|Day in Love Me or Leave Me (1955)|
Day was too marvelous for words in films like Man with a Horn, The Pajama Game, and It Happened to Jane, where she fights for her rights in a small New England town. As part of her well marketed wholesome image, Day plays a character shocked by marijuana in Lover Come Back (1961), one of several films she made with Rock Hudson.
The rather convoluted plot goes something like this:
Advertising executives Carol Templeton (Doris) and Jerry Webster (Rock) work for competing ad agencies. Angered by Jerry’s method of nabbing clients using alcohol and women, Carol brings his behavior up before the Advertising Council. But Jerry bribes Carol’s star witness by filming her in a TV commercial for an imaginary product named VIP. When the ads are accidentally broadcast, Jerry pays a scientist to invent something he can call VIP. Meanwhile, Carol goes after the VIP account and mistakes Jerry, whom she has never met, for the scientist. Rock goes along, pretending to be an inexperienced and marriageable academic instead of the rogue his character truly is, a ruse that was a good cover for Hudson’s homosexuality.
When Carol shows up at Webster’s apartment to confront him she is surprised when Jerry, who she thinks is the scientist, opens the door. Jerry feigns confusion, implying he was partying with the dastardly Webster the night before and his memory is fuzzy.
Rock: “I was dizzy after that cigarette he gave me.”
Doris: “Oh, that depraved monster! What kind of cigarette?”
Carol drags Jerry to her apartment where he tells her he lacks the confidence to make love to her. She goes into the kitchen and sings, “Lover, Should I Surrender” before popping a champagne cork and nearly donning a negligee—just before discovering the ruse. Furious (yet still sweet, as only Doris Day could be) she once more brings a complaint to the Ad Council, this time involving the District Attorney as well.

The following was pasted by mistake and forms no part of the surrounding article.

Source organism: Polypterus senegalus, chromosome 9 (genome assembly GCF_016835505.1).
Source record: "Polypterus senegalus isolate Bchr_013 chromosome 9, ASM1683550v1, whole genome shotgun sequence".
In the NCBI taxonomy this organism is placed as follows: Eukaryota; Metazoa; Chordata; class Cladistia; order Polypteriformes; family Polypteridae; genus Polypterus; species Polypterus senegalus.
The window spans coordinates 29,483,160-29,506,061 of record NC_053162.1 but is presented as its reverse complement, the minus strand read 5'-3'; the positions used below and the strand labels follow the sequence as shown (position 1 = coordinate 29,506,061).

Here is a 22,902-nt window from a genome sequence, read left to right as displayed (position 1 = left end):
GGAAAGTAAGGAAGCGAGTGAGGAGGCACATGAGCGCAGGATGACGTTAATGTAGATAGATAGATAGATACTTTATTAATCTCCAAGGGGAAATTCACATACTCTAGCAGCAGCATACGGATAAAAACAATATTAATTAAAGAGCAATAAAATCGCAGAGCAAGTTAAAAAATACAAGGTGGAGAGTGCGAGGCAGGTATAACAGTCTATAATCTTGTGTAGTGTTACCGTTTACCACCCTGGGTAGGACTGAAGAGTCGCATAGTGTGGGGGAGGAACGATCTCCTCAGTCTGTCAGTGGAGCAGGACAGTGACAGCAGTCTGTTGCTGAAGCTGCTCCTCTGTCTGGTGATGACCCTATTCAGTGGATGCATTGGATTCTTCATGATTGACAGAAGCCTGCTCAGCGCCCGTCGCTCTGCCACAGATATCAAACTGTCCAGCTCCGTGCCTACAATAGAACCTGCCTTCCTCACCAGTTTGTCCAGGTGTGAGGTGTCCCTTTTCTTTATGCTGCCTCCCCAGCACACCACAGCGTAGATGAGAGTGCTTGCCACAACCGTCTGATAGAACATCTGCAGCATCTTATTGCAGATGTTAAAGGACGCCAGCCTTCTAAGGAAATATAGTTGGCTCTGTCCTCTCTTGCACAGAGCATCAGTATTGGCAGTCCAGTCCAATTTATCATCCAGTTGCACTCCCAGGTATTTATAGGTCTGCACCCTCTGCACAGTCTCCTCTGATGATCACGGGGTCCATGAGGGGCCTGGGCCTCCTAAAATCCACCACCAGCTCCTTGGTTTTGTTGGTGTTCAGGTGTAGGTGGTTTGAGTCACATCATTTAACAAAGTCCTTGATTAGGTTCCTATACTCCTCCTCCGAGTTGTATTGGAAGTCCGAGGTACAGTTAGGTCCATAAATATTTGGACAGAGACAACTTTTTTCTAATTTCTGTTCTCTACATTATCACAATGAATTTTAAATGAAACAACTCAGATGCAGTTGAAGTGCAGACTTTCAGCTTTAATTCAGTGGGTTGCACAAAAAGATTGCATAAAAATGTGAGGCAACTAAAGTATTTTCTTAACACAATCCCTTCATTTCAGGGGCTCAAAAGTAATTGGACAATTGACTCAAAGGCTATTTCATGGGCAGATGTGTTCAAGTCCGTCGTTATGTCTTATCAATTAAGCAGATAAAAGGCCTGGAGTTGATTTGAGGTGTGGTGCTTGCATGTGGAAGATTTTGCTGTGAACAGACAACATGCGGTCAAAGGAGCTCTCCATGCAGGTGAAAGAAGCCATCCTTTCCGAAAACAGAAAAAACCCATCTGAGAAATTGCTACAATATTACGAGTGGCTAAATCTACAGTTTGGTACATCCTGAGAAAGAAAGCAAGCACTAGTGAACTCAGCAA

Meanwhile, the true scientist has come up with a product worthy of the VIP name. He calls it, “A triumph of advanced biochemistry. Looks like candy, tastes like candy, and enters the bloodstream as pure alcohol. Each one of these is the equivalent of the triple martini. I’ve given this country what it has long needed: a good 10-cent drunk.”
Jerry shows up at his hearing with a box full of VIP, which the Ad Council stuffs themselves with. Hijinks ensue and he and Carol end up in bed with a marriage certificate neither remembers signing. Still furious, Doris shouts, “No alcoholic beverage, no drug known to science could induce me to stay married to you!” and storms out (pouting prettily). Representatives of the liquor industry then show up to bribe Jerry into burning the VIP formula by giving him a chunk of their $60 million advertising budget, which he gallantly gives to Carol. You can guess the happy ending.
The drug-laden plot is similar to Bye Bye Birdie (1963) wherein biochemist/composer Albert F. Peterson (Dick Van Dyke) tries to make good in one or the other profession in order to marry his fiancée Rosie DeLeon (Janet Leigh). Just as he gets the Elvis-like Conrad Birdie to sing “One Last Kiss” on the Ed Sullivan show to Ann Margret, he hits upon the formula for a stimulant drug that truly makes him successful.
For factual information on marijuana and amphetamines, see The History Channel’s Hooked: Illegal Drugs and How They Got that Way - Marijuana and Methamphetamine (2000).